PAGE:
A great post from the Heritage Foundation website, The Foundry.
Herbert Hoover was no laissez-faire president like Calvin Coolidge, however he did respect the constitution, and he never was willing to go as far as Franklin Roosevelt. He made a speech just before Roosevelt’s election to a third term, in which he made some salient points—ones we would still be wise to consider today.
With Hitler, Mussolini and Stalin in power, and with a myriad of other dictators and authoritarian powers sprinkled across Europe, it was critical that the free citizens of America see the danger of handing over the reigns of industry to government—that economic power is so much more than just economic. As Hayek said a few years later, “Economic control is not merely control of a sector of human life which can be separated from the rest; it is the control of the means for all our ends.”
Hoover explained this concentration of power that had preceded the tyrannies of every stripe popping up in Europe, and warned that the same could happen in America. The danger lies in the belief that government can solve all economic problems, if only it has enough power. Quoting from The Roosevelt Myth:
In every single case before the rise of totalitarian governments there had been a period dominated by economic planners. Each of these nations had an era under starry-eyed men who believed that they could plan and force the economic life of the people. They believed that was the way to correct abuse or to meet emergencies in systems of free enterprise. They exalted the state as the solver of all economic problems.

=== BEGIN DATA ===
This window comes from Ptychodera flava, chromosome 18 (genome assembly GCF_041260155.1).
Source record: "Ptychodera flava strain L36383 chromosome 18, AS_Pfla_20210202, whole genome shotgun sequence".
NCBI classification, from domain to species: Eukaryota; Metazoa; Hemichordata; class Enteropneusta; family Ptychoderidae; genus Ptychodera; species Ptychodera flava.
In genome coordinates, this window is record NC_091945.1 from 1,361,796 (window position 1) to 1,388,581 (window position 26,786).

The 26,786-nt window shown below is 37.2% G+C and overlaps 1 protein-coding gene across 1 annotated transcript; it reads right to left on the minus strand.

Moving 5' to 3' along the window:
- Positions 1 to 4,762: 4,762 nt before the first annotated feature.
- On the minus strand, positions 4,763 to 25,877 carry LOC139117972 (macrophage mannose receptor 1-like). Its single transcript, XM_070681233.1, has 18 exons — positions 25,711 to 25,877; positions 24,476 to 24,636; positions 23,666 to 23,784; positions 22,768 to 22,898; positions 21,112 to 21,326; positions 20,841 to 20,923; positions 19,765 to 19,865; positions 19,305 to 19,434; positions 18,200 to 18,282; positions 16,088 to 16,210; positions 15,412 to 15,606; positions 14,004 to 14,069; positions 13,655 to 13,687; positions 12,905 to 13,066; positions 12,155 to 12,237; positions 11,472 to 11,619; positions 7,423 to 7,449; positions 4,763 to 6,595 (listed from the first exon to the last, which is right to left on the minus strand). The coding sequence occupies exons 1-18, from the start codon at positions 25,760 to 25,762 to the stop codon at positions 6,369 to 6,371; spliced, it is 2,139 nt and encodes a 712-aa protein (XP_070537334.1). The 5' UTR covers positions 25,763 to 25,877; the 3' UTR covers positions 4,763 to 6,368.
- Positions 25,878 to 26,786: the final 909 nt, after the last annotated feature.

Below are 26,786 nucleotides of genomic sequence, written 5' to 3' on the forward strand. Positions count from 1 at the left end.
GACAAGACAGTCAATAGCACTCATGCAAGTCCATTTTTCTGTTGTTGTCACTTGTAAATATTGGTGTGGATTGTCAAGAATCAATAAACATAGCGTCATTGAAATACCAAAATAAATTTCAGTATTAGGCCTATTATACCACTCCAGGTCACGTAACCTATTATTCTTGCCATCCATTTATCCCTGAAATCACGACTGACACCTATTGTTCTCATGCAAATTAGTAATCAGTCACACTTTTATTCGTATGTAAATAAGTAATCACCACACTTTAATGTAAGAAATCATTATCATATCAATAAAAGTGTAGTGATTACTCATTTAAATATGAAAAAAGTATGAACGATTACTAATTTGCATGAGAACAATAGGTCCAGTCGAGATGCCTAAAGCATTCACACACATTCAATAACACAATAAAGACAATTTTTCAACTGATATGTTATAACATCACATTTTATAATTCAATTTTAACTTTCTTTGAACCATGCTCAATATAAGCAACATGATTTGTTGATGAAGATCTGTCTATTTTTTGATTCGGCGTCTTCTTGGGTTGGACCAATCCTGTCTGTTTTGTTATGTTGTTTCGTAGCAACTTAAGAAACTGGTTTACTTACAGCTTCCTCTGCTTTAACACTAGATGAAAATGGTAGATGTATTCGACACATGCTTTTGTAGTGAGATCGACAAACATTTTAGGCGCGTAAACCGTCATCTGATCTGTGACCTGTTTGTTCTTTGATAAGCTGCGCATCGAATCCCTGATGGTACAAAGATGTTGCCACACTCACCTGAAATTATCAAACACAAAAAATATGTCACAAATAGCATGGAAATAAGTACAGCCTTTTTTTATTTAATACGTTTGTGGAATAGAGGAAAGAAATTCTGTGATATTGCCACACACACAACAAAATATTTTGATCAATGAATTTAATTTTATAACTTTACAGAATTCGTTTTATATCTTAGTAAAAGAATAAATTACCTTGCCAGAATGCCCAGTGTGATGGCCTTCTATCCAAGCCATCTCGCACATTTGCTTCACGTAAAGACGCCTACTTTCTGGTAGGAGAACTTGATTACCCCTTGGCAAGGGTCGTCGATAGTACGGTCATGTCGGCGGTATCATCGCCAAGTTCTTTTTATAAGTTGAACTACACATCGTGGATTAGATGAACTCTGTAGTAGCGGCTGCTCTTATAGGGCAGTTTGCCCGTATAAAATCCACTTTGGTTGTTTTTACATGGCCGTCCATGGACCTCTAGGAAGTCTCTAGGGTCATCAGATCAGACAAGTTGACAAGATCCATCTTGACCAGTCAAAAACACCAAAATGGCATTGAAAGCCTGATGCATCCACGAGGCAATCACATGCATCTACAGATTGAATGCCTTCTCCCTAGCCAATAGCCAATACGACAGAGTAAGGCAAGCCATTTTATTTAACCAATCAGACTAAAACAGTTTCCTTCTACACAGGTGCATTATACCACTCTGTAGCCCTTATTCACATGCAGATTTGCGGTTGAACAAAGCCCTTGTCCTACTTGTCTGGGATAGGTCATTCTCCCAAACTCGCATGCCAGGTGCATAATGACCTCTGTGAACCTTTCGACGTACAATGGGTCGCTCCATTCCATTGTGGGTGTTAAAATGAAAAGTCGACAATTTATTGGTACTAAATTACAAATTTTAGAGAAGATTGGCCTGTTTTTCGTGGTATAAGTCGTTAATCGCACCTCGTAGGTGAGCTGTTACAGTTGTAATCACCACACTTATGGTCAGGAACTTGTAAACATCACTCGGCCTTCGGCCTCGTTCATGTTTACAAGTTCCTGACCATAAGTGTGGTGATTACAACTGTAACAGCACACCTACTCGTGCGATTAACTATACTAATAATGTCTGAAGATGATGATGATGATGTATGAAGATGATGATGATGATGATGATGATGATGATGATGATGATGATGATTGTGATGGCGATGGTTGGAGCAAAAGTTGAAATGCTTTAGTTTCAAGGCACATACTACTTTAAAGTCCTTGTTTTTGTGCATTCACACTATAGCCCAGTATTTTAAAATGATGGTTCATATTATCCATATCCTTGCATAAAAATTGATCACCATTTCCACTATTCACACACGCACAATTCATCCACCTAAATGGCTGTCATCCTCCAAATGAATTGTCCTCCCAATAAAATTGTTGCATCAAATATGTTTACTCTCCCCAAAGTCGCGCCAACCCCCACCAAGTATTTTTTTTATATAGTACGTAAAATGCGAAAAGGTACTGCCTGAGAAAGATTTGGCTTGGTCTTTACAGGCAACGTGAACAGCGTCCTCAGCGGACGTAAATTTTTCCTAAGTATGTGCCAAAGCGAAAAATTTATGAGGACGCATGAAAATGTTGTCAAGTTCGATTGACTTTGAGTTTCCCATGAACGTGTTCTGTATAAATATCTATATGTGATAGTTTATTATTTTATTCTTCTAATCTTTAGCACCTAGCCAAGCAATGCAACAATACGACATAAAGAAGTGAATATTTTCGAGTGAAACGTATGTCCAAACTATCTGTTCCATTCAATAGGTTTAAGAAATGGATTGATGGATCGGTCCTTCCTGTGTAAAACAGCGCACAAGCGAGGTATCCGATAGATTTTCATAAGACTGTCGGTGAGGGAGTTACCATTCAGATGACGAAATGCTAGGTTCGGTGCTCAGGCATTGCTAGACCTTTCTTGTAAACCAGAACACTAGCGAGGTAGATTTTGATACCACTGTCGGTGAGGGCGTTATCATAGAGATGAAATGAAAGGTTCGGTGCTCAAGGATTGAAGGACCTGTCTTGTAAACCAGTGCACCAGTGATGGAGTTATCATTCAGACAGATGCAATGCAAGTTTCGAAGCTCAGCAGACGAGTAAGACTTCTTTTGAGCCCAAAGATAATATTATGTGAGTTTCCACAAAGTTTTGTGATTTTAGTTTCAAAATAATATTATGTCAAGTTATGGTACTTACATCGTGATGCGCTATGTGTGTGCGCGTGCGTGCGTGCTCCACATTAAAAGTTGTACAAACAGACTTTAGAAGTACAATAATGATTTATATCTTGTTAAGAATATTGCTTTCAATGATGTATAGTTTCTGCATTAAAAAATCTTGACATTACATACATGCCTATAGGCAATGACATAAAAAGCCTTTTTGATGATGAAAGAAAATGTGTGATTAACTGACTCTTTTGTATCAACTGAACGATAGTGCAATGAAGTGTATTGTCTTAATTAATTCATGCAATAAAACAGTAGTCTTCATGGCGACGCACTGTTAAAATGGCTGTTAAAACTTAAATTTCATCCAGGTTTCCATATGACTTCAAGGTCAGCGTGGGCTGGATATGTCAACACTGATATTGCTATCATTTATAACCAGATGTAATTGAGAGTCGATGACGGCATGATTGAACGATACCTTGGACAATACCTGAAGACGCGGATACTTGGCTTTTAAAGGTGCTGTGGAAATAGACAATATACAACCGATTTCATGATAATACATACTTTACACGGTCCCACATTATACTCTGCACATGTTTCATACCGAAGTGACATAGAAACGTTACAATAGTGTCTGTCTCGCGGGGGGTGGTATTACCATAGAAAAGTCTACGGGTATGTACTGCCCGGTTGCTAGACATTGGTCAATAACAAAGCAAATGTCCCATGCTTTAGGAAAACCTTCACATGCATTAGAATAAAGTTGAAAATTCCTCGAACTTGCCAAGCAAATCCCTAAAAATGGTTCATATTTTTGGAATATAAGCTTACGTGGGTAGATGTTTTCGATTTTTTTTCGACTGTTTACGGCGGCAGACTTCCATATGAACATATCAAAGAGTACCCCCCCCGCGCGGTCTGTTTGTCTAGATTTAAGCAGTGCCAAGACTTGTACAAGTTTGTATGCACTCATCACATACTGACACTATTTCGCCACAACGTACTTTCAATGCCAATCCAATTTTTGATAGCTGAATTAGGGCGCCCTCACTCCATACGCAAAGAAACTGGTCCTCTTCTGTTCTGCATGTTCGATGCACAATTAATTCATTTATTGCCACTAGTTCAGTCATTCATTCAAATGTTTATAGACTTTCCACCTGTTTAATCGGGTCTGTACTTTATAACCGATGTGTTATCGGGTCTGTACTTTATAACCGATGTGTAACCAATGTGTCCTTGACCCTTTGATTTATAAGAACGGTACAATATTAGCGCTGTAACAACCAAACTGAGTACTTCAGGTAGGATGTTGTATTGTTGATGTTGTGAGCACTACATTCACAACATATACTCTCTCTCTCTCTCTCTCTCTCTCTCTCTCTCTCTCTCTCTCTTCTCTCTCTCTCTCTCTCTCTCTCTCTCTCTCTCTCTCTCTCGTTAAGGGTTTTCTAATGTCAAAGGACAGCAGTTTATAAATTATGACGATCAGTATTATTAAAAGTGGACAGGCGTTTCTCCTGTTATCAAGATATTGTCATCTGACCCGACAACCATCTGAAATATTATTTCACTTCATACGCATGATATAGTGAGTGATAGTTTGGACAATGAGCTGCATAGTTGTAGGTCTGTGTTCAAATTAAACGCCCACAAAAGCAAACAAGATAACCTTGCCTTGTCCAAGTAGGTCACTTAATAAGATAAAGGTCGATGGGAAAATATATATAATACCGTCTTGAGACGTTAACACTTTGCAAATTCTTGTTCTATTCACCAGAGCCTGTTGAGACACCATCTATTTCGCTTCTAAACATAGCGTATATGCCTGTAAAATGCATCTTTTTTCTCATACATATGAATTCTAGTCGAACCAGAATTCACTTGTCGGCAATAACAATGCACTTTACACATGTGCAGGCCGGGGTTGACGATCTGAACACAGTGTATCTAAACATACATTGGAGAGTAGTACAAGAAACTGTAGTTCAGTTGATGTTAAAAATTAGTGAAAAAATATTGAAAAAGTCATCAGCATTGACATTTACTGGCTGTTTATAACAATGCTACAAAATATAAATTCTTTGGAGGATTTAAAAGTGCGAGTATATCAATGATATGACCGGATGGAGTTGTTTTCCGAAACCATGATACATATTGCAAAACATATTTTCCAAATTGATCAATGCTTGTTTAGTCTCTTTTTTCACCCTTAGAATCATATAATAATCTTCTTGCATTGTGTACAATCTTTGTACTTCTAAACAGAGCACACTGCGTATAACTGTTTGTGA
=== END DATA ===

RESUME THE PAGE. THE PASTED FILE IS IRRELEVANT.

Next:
These men thought they were liberals. But they also thought they could have economic dictatorship by bureaucracy and at the same time preserve free speech, orderly justice, and free government.
These men are not Communists or Fascists. But they mixed these ideas into free systems. It is true that Communists and Fascists were round about. They formed popular fronts and gave the applause. These men shifted the relation of government to free enterprise from that of umpire to controller.
Hoover then goes on to name the ways in which the government is taking on the role of controller—and they are precisely the same controls government is taking on today:
Directly or indirectly they politically controlled credit, prices, production or industry, farmer and laborer. They devalued, pump-primed and deflated. They controlled private business by government competition, by regulation and by taxes. They met every failure with demands for more and more power and control … When it was too late they discovered that every time they stretched the arm of government into private enterprise, except to correct abuse, then somehow, somewhere, men’s minds became confused. At once men became fearful and hesitant. Initiative slackened, industry slowed down production.
Obama jokes about his exalted state. At the White House Correspondents’ Association dinner he said, “During the second 100 days, we will design, build and open a library dedicated to my first 100 days.” And joked, “My next 100 days will be so successful, I will complete them in 72 days. And on the 73rd day, I will rest.” But we should know by now that this is not funny: we have a dangerous belief in the power of the executive. The situation we face to day is in some ways less dangerous than when Hoover delivered this warning, as there are fewer external totalitarian powers to fight. However, at home we face the same challenge: will we cede our freedoms to government, in exchange for some promised, temporary economic security?